Murad AHA/BHA/Retinoid Daily Clarifying Peel | RRP: $39/£34
Murad’s alcohol-free peel has been formulated to pack a punch with glycolic acid, salicylic acid as well as a gentle retinoid. To ensure skin isn’t stripped of moisture, it also contains soothing avocado extract. Simply shake up the bottle and sweep over skin before hitting the hay (it’s best used at night).
Pacifica Glow Baby Brightening Peel Pads | RRP: $14/£17
After a vegan-friendly at home chemical peel? Turn your face to these brightening Peel Pads from Pacifica. Soaked in lactic, glycolic, and salicylic acid, these pads exfoliate and retexturize skin to reveal an incredible glow. Simply massage skin with the embossed side of the pad, post-cleanse, pre-snooze, up to three times a week.
Drunk Elephant T.L.C. Sukari Babyfacial |$80/£67
For spa facial-like results in the comfort of your home, give Drunk Elephant’s Sukari Babyfacial a whirl. The formula boasts a 25% AHA and 2% BHA blend of glycolic, tartaric, lactic, citric and salicylic acids that brighten and smooth skin while minimizing the look of pores and fine lines. To start, use weekly and lay off your other potent products.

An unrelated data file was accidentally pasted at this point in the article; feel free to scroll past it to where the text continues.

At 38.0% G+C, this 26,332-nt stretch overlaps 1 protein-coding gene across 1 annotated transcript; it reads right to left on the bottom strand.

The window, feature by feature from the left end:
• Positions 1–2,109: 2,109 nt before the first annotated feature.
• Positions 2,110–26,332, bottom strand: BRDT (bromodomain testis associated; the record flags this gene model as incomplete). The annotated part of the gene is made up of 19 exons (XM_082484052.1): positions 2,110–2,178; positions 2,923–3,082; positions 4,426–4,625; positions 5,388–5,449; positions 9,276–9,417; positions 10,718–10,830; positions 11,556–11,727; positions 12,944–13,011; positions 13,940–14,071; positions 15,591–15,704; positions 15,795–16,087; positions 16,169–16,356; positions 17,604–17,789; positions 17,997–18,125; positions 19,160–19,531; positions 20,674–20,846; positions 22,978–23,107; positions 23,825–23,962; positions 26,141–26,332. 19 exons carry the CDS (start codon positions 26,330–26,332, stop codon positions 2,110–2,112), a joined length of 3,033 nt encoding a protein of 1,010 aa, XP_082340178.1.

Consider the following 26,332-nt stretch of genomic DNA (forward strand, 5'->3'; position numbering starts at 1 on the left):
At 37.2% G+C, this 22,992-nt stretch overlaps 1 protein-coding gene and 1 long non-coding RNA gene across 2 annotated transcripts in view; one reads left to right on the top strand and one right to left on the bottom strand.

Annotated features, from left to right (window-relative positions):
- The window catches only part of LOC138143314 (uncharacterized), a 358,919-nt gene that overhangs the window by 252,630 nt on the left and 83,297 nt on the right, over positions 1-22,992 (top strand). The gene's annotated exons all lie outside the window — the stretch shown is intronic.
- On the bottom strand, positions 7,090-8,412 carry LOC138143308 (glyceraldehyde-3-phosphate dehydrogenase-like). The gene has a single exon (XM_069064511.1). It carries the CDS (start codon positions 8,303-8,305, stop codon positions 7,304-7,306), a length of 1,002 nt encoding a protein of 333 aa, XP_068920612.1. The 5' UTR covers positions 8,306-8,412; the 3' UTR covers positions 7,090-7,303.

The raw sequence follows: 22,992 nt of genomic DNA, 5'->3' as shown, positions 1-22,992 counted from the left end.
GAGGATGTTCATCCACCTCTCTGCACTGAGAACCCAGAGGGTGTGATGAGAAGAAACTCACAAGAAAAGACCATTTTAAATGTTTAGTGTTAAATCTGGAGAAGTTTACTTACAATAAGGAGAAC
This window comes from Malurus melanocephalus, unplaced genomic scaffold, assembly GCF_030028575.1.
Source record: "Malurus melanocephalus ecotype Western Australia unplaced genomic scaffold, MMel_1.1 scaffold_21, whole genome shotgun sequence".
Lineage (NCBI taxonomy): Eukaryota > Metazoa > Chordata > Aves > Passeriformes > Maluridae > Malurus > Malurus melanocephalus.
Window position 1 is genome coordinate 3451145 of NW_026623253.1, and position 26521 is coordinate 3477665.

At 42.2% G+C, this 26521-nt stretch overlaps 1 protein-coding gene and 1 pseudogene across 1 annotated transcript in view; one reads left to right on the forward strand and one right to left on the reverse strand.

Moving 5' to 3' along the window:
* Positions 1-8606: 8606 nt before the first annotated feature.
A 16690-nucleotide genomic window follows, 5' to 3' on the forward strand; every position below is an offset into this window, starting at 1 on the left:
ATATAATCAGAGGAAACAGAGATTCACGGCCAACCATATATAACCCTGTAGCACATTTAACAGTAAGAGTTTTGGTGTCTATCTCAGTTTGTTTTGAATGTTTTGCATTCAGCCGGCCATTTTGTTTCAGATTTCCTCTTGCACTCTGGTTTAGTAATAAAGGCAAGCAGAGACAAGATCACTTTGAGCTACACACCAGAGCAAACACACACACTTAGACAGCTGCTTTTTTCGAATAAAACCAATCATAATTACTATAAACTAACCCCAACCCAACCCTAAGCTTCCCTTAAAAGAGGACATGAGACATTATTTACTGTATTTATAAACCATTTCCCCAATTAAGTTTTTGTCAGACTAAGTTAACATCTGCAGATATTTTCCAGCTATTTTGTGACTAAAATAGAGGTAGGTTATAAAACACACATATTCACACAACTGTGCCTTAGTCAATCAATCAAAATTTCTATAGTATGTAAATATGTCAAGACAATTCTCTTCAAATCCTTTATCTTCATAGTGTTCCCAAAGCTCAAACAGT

woman&home thanks Dr Sophie Shotter and Daniel Isaacs of Medik8 for their time and expertise.
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Emma Stoddart is a freelance beauty journalist and self-confessed skincare aficionado with over five years’ industry experience. Emma has worked for some of the UK’s top women’s titles including Net-A-Porter, Stylist and Grazia. Her experience spans online and print as well as producing editorial shoots with some of the industry’s biggest artists, including Val Garland. Asides from working with them behind the scenes, she’s also had the chance to interview the likes of Patrick Ta, Pat McGrath, and Sam McKnight for all their insider tips and tricks.